Tuesday, February 18, 2014

Climbing out of grief: the five stages

“The stages of grief are universal . . . The key to understanding the stages is not to feel like you must go through every one of them, in precise order. Instead, it's more helpful to look at them as guides . . . to help you understand and put into context where you are: (1) Denial and isolation; (2) Anger; (3) Bargaining; (4) Depression; (5) Acceptance.”[psychcentral.com]
Grief is not confined to families; in the private sector, enterprises that find themselves unable to sustain their undertakings likewise experience grief – and why, for example, they would pursue restructuring. And even nations do; it is how they deal with grief that matters. For instance, Vietnam needed help during the Vietnam War – and PHL sent a contingent of engineers. Yet more recently, Vietnam's fundamental economic metrics are turning to look more promising than ours. And in the case of China, over thirty years ago, Deng Xiaoping begged the West: we need your wealth and technology if we are to lift our people from poverty.

Clearly, Deng demonstrated that he was not stuck in denial; and the nation's leaders mirrored the same mood of acceptance. They were hard bargainers but stayed true to their goal of embracing Western wealth and technology. And my old MNC regional team experienced it firsthand when we negotiated a couple of joint ventures in two different cities. To be sure, economies go in cycles, but China has already lifted tens of millions from poverty. Sadly, in PHL, as friends would explain in true Pinoy fashion, amid laughter over sumptuous dinner [and I’m paraphrasing but cutting out the expletives]: “Assuming foreigners introduced us to corruption, the reality is we enabled it by giving a wink and a nod while we got a piece of the action – and why elections even at the barangay level mean buying votes. While supposedly restricting them to Pinoys, we’ve sold our forests, our institutions, our laws and our future to the highest bidders. The evidence: look around, who own the pillars of the economy? Pinoys, but not only; call it Pinoy plus.”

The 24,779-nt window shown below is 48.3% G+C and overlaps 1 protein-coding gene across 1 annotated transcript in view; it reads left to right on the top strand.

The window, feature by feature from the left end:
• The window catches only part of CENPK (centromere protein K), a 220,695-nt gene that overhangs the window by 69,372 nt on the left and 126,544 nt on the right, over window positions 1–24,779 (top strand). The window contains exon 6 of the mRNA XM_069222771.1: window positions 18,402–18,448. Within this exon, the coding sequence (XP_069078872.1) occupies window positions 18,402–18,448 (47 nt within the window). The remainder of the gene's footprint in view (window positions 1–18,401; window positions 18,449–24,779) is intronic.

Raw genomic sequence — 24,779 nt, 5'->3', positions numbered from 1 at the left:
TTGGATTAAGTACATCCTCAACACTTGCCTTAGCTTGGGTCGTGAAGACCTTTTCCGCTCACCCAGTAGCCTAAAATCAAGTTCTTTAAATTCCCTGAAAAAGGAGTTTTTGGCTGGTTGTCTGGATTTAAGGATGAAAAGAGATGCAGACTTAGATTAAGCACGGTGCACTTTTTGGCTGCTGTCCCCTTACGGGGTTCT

And not surprisingly, we’re left with putting a good spin on our woes: PHL has a lot of money; we are not really underdeveloped; etc., etc.? To be able to move beyond denial, individuals have the option to see a shrink. A nation like China needed leadership and found it in Deng Xiaoping. Almost a year ago, the OECD came out with a report that was picked up by the local press: “PH seen still lagging behind peers.” [Philippine Daily Inquirer, 24th Mar 2013.] “The Philippines is lagging behind most of the founding members of the Association of Southeast Asian Nations in many economic and development indicators, and without sufficient improvement, it may be overtaken by the newer, less developed neighbors.”

And with ASEAN integration in front of us, events calling one and all to be prepared abound. But as officials of DTI have been saying, the sky will not fall in 2015 because tariffs have already been coming down over the last two decades. Still, we're like students cramming for the exams. What is reality? The sky may not fall but it really doesn't matter since Singapore, Malaysia and Thailand have already dominated regional trade. And as though to stress the obvious, the OECD came out with the unflattering report.

“The major policy challenge the Philippine faces in its Medium-Term Development Plan is improving its infrastructure, access to education and development resources, and ensuring jobs for all. Both road transport and power are critical to a more closely integrated Philippine economy, helping to attract widely dispersed private-sector investment.”[Structural policy challenges - Philippines, Southeast Asian Economic Outlook 2013, OECD]

How straightforward is that? How could we not be all on the same page reading something we typically call “as clear as mud”? “Both road transport and power are critical to a more closely integrated Philippine economy, helping to attract widely dispersed private-sector investment.” Amen! Behind the criticalness of road transport and power is the reality that PHL lags in investment – which we can’t simply pay lip service to if we are not to be left behind by our neighbors and, as importantly, to narrow the gap between the elite class and Juan de la Cruz. Wrote Raul V, Fabella, Green shoots, Introspective, Business World, 9th Feb 2014: “Our investment rate (Capital formation over GDP) still stands at about 19% in 2013 in a region where 30% is normal.”